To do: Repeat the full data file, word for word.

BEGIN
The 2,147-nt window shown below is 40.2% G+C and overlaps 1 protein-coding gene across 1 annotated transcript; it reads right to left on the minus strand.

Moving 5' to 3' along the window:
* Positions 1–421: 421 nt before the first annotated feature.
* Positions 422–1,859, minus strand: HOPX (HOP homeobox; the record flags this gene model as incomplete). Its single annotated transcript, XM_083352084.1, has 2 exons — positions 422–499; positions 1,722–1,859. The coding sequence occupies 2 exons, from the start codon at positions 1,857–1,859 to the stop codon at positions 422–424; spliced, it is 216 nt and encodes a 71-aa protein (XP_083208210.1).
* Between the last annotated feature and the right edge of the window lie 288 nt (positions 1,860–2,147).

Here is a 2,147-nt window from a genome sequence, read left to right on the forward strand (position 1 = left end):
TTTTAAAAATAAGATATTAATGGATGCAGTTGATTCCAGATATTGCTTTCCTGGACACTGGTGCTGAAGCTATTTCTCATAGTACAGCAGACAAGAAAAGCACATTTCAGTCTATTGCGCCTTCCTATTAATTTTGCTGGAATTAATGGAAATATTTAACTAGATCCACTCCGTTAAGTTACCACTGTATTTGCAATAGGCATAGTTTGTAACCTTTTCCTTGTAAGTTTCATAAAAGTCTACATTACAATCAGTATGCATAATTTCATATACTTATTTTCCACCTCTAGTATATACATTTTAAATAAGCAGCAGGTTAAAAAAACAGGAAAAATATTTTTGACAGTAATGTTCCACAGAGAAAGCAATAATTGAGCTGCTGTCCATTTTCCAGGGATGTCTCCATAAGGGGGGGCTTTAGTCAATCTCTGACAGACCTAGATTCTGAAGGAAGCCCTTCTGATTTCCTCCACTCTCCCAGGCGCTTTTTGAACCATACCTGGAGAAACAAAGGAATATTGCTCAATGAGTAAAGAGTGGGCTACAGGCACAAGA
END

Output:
The 2,147-nt window shown below is 40.2% G+C and overlaps 1 protein-coding gene across 1 annotated transcript; it reads right to left on the minus strand.

Moving 5' to 3' along the window:
* Positions 1–421: 421 nt before the first annotated feature.
* Positions 422–1,859, minus strand: HOPX (HOP homeobox; the record flags this gene model as incomplete). Its single annotated transcript, XM_083352084.1, has 2 exons — positions 422–499; positions 1,722–1,859. The coding sequence occupies 2 exons, from the start codon at positions 1,857–1,859 to the stop codon at positions 422–424; spliced, it is 216 nt and encodes a 71-aa protein (XP_083208210.1).
* Between the last annotated feature and the right edge of the window lie 288 nt (positions 1,860–2,147).

Here is a 2,147-nt window from a genome sequence, read left to right on the forward strand (position 1 = left end):
TTTTAAAAATAAGATATTAATGGATGCAGTTGATTCCAGATATTGCTTTCCTGGACACTGGTGCTGAAGCTATTTCTCATAGTACAGCAGACAAGAAAAGCACATTTCAGTCTATTGCGCCTTCCTATTAATTTTGCTGGAATTAATGGAAATATTTAACTAGATCCACTCCGTTAAGTTACCACTGTATTTGCAATAGGCATAGTTTGTAACCTTTTCCTTGTAAGTTTCATAAAAGTCTACATTACAATCAGTATGCATAATTTCATATACTTATTTTCCACCTCTAGTATATACATTTTAAATAAGCAGCAGGTTAAAAAAACAGGAAAAATATTTTTGACAGTAATGTTCCACAGAGAAAGCAATAATTGAGCTGCTGTCCATTTTCCAGGGATGTCTCCATAAGGGGGGGCTTTAGTCAATCTCTGACAGACCTAGATTCTGAAGGAAGCCCTTCTGATTTCCTCCACTCTCCCAGGCGCTTTTTGAACCATACCTGGAGAAACAAAGGAATATTGCTCAATGAGTAAAGAGTGGGCTACAGGCACAAGA